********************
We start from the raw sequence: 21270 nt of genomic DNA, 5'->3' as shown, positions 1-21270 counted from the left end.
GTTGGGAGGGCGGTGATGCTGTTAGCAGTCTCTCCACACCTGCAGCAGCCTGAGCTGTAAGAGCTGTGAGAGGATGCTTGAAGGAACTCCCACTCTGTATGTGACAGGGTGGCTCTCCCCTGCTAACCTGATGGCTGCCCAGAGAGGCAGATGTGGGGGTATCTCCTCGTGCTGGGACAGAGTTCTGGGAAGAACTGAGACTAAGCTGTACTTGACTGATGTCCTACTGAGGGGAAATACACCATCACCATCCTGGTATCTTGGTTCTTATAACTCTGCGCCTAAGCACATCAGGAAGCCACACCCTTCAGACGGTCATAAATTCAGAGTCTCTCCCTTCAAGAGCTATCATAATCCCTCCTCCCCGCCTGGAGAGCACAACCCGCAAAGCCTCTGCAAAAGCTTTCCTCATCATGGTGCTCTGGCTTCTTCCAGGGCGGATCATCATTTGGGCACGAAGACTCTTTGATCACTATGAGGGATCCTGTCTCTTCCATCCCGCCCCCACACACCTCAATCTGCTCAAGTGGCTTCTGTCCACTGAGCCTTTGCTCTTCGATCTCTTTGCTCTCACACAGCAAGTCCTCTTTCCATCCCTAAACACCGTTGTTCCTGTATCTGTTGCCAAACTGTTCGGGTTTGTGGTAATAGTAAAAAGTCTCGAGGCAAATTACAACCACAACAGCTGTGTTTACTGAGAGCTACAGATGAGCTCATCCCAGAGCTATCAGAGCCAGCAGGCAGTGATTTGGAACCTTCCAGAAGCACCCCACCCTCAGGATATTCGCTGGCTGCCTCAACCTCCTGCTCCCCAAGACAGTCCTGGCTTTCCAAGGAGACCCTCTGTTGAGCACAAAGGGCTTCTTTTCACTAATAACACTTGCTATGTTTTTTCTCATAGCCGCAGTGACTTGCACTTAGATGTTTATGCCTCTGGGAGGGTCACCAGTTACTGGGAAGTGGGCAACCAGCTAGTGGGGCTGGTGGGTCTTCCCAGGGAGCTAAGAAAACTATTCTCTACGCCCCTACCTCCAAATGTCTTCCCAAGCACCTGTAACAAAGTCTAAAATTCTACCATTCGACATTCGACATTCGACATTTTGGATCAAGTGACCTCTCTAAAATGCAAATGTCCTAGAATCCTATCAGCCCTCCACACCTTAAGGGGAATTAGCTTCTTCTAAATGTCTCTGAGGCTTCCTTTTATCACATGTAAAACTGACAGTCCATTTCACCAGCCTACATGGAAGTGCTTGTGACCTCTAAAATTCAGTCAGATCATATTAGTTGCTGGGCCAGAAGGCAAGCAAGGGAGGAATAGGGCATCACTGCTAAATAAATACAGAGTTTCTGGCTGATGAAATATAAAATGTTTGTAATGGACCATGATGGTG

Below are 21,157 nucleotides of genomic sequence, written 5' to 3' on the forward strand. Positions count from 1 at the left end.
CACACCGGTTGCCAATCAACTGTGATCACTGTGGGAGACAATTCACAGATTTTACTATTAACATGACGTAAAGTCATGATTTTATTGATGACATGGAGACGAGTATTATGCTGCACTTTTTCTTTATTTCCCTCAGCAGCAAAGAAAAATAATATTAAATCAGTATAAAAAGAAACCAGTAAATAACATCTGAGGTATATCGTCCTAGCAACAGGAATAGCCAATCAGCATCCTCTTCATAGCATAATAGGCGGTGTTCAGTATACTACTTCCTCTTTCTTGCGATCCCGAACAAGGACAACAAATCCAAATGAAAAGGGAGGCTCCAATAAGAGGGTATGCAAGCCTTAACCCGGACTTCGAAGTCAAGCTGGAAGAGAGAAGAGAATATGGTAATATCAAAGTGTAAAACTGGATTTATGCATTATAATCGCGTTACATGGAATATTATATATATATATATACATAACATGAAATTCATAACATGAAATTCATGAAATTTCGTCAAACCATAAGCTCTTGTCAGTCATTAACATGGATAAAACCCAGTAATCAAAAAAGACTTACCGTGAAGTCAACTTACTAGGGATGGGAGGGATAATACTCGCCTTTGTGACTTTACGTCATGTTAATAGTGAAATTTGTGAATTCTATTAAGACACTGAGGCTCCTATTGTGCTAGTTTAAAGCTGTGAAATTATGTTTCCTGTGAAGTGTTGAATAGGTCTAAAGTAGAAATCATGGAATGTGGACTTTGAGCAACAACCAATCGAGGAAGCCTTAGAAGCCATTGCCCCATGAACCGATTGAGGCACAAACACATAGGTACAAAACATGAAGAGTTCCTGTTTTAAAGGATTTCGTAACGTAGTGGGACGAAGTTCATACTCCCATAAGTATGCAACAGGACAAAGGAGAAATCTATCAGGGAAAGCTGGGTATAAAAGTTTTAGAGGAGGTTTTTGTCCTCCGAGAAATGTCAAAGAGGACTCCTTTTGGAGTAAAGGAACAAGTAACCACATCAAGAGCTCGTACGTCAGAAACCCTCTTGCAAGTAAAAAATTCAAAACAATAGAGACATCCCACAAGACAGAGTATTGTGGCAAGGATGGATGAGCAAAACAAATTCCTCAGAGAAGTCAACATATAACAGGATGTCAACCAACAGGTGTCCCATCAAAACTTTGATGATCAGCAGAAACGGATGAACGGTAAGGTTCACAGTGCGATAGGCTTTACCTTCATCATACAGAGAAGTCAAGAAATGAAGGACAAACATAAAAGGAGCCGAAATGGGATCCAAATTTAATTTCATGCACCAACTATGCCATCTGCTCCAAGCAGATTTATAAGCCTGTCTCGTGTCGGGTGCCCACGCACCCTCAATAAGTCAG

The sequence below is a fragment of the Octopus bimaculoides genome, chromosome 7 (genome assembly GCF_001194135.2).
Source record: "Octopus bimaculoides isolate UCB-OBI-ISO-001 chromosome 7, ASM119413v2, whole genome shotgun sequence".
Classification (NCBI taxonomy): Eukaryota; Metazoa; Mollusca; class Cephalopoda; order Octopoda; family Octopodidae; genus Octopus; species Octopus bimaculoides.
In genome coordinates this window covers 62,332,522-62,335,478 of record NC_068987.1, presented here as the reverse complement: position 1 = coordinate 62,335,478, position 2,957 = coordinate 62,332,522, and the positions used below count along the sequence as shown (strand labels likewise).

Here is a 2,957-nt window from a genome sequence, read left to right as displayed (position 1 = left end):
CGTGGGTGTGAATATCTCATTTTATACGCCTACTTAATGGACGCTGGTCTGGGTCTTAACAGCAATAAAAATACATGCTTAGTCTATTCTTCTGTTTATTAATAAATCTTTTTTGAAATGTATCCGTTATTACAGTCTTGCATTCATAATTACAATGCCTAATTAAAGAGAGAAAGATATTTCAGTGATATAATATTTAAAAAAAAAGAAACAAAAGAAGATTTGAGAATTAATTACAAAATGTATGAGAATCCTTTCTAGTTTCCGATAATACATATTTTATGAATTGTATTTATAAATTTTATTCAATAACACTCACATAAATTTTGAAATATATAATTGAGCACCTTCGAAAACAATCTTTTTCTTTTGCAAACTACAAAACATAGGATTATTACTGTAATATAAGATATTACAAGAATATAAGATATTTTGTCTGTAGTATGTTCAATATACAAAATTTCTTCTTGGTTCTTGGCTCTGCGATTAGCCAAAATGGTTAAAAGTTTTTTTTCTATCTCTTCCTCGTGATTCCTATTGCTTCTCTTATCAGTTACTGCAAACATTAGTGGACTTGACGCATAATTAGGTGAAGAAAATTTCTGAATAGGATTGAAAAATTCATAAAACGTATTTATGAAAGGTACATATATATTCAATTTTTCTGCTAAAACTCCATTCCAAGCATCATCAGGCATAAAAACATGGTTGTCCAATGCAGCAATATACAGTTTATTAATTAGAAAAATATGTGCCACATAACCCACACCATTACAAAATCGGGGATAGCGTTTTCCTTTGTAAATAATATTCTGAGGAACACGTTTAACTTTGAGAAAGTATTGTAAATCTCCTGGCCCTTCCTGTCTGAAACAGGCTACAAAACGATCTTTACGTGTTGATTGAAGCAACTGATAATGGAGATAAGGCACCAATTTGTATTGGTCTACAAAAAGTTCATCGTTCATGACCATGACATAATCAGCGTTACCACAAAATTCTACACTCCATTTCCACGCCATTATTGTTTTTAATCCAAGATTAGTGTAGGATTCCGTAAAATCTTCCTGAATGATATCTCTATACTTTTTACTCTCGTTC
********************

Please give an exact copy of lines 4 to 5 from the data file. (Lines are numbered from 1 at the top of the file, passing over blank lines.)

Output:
CACACCGGTTGCCAATCAACTGTGATCACTGTGGGAGACAATTCACAGATTTTACTATTAACATGACGTAAAGTCATGATTTTATTGATGACATGGAGACGAGTATTATGCTGCACTTTTTCTTTATTTCCCTCAGCAGCAAAGAAAAATAATATTAAATCAGTATAAAAAGAAACCAGTAAATAACATCTGAGGTATATCGTCCTAGCAACAGGAATAGCCAATCAGCATCCTCTTCATAGCATAATAGGCGGTGTTCAGTATACTACTTCCTCTTTCTTGCGATCCCGAACAAGGACAACAAATCCAAATGAAAAGGGAGGCTCCAATAAGAGGGTATGCAAGCCTTAACCCGGACTTCGAAGTCAAGCTGGAAGAGAGAAGAGAATATGGTAATATCAAAGTGTAAAACTGGATTTATGCATTATAATCGCGTTACATGGAATATTATATATATATATATACATAACATGAAATTCATAACATGAAATTCATGAAATTTCGTCAAACCATAAGCTCTTGTCAGTCATTAACATGGATAAAACCCAGTAATCAAAAAAGACTTACCGTGAAGTCAACTTACTAGGGATGGGAGGGATAATACTCGCCTTTGTGACTTTACGTCATGTTAATAGTGAAATTTGTGAATTCTATTAAGACACTGAGGCTCCTATTGTGCTAGTTTAAAGCTGTGAAATTATGTTTCCTGTGAAGTGTTGAATAGGTCTAAAGTAGAAATCATGGAATGTGGACTTTGAGCAACAACCAATCGAGGAAGCCTTAGAAGCCATTGCCCCATGAACCGATTGAGGCACAAACACATAGGTACAAAACATGAAGAGTTCCTGTTTTAAAGGATTTCGTAACGTAGTGGGACGAAGTTCATACTCCCATAAGTATGCAACAGGACAAAGGAGAAATCTATCAGGGAAAGCTGGGTATAAAAGTTTTAGAGGAGGTTTTTGTCCTCCGAGAAATGTCAAAGAGGACTCCTTTTGGAGTAAAGGAACAAGTAACCACATCAAGAGCTCGTACGTCAGAAACCCTCTTGCAAGTAAAAAATTCAAAACAATAGAGACATCCCACAAGACAGAGTATTGTGGCAAGGATGGATGAGCAAAACAAATTCCTCAGAGAAGTCAACATATAACAGGATGTCAACCAACAGGTGTCCCATCAAAACTTTGATGATCAGCAGAAACGGATGAACGGTAAGGTTCACAGTGCGATAGGCTTTACCTTCATCATACAGAGAAGTCAAGAAATGAAGGACAAACATAAAAGGAGCCGAAATGGGATCCAAATTTAATTTCATGCACCAACTATGCCATCTGCTCCAAGCAGATTTATAAGCCTGTCTCGTGTCGGGTGCCCACGCACCCTCAATAAGTCAG

The sequence below is a fragment of the Octopus bimaculoides genome, chromosome 7 (genome assembly GCF_001194135.2).